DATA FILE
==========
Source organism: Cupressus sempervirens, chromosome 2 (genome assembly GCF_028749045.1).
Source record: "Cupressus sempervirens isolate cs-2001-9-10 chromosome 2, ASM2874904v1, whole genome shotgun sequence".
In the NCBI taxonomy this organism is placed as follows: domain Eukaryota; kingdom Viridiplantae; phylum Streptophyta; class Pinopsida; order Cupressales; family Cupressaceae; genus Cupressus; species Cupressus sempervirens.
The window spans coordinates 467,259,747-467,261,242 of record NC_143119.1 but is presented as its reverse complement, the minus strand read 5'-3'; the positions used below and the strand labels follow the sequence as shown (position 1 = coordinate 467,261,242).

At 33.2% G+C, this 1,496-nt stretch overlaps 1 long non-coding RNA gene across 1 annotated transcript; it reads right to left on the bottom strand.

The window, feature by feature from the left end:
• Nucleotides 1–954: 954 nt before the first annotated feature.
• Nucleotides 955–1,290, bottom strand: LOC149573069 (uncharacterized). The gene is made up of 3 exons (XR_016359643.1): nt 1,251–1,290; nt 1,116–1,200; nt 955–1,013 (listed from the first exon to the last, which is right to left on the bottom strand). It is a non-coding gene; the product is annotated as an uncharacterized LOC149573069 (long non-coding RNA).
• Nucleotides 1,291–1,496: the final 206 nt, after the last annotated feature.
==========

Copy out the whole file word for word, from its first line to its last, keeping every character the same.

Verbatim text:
Source organism: Cupressus sempervirens, chromosome 2 (genome assembly GCF_028749045.1).
Source record: "Cupressus sempervirens isolate cs-2001-9-10 chromosome 2, ASM2874904v1, whole genome shotgun sequence".
In the NCBI taxonomy this organism is placed as follows: domain Eukaryota; kingdom Viridiplantae; phylum Streptophyta; class Pinopsida; order Cupressales; family Cupressaceae; genus Cupressus; species Cupressus sempervirens.
The window spans coordinates 467,259,747-467,261,242 of record NC_143119.1 but is presented as its reverse complement, the minus strand read 5'-3'; the positions used below and the strand labels follow the sequence as shown (position 1 = coordinate 467,261,242).

At 33.2% G+C, this 1,496-nt stretch overlaps 1 long non-coding RNA gene across 1 annotated transcript; it reads right to left on the bottom strand.

The window, feature by feature from the left end:
• Nucleotides 1–954: 954 nt before the first annotated feature.
• Nucleotides 955–1,290, bottom strand: LOC149573069 (uncharacterized). The gene is made up of 3 exons (XR_016359643.1): nt 1,251–1,290; nt 1,116–1,200; nt 955–1,013 (listed from the first exon to the last, which is right to left on the bottom strand). It is a non-coding gene; the product is annotated as an uncharacterized LOC149573069 (long non-coding RNA).
• Nucleotides 1,291–1,496: the final 206 nt, after the last annotated feature.